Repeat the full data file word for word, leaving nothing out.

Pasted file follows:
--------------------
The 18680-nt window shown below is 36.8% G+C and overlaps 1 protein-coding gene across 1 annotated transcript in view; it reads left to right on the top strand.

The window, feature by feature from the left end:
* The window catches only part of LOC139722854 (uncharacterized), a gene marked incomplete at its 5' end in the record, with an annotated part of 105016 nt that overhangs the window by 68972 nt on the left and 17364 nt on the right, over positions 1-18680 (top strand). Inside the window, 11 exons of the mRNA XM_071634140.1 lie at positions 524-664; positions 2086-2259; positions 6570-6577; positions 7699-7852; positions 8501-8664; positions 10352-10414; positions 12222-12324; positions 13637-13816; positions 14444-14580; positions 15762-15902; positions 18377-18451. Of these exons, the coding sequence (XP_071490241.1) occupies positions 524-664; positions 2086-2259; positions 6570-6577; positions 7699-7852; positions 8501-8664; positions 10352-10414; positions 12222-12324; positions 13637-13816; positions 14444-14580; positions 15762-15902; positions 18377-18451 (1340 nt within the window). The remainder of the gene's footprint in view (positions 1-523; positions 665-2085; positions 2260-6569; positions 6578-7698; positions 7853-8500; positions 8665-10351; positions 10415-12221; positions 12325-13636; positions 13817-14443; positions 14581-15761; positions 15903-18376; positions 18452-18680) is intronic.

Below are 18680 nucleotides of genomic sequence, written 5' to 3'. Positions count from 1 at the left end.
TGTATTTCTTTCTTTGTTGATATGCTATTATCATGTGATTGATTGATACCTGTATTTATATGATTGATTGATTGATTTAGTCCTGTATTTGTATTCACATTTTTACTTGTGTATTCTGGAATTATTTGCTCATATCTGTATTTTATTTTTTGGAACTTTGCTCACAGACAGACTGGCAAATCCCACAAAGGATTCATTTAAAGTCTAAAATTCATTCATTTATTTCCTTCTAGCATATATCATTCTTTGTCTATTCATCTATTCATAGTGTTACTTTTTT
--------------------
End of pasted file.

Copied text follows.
The 18680-nt window shown below is 36.8% G+C and overlaps 1 protein-coding gene across 1 annotated transcript in view; it reads left to right on the top strand.

The window, feature by feature from the left end:
* The window catches only part of LOC139722854 (uncharacterized), a gene marked incomplete at its 5' end in the record, with an annotated part of 105016 nt that overhangs the window by 68972 nt on the left and 17364 nt on the right, over positions 1-18680 (top strand). Inside the window, 11 exons of the mRNA XM_071634140.1 lie at positions 524-664; positions 2086-2259; positions 6570-6577; positions 7699-7852; positions 8501-8664; positions 10352-10414; positions 12222-12324; positions 13637-13816; positions 14444-14580; positions 15762-15902; positions 18377-18451. Of these exons, the coding sequence (XP_071490241.1) occupies positions 524-664; positions 2086-2259; positions 6570-6577; positions 7699-7852; positions 8501-8664; positions 10352-10414; positions 12222-12324; positions 13637-13816; positions 14444-14580; positions 15762-15902; positions 18377-18451 (1340 nt within the window). The remainder of the gene's footprint in view (positions 1-523; positions 665-2085; positions 2260-6569; positions 6578-7698; positions 7853-8500; positions 8665-10351; positions 10415-12221; positions 12325-13636; positions 13817-14443; positions 14581-15761; positions 15903-18376; positions 18452-18680) is intronic.

Below are 18680 nucleotides of genomic sequence, written 5' to 3'. Positions count from 1 at the left end.
TGTATTTCTTTCTTTGTTGATATGCTATTATCATGTGATTGATTGATACCTGTATTTATATGATTGATTGATTGATTTAGTCCTGTATTTGTATTCACATTTTTACTTGTGTATTCTGGAATTATTTGCTCATATCTGTATTTTATTTTTTGGAACTTTGCTCACAGACAGACTGGCAAATCCCACAAAGGATTCATTTAAAGTCTAAAATTCATTCATTTATTTCCTTCTAGCATATATCATTCTTTGTCTATTCATCTATTCATAGTGTTACTTTTTT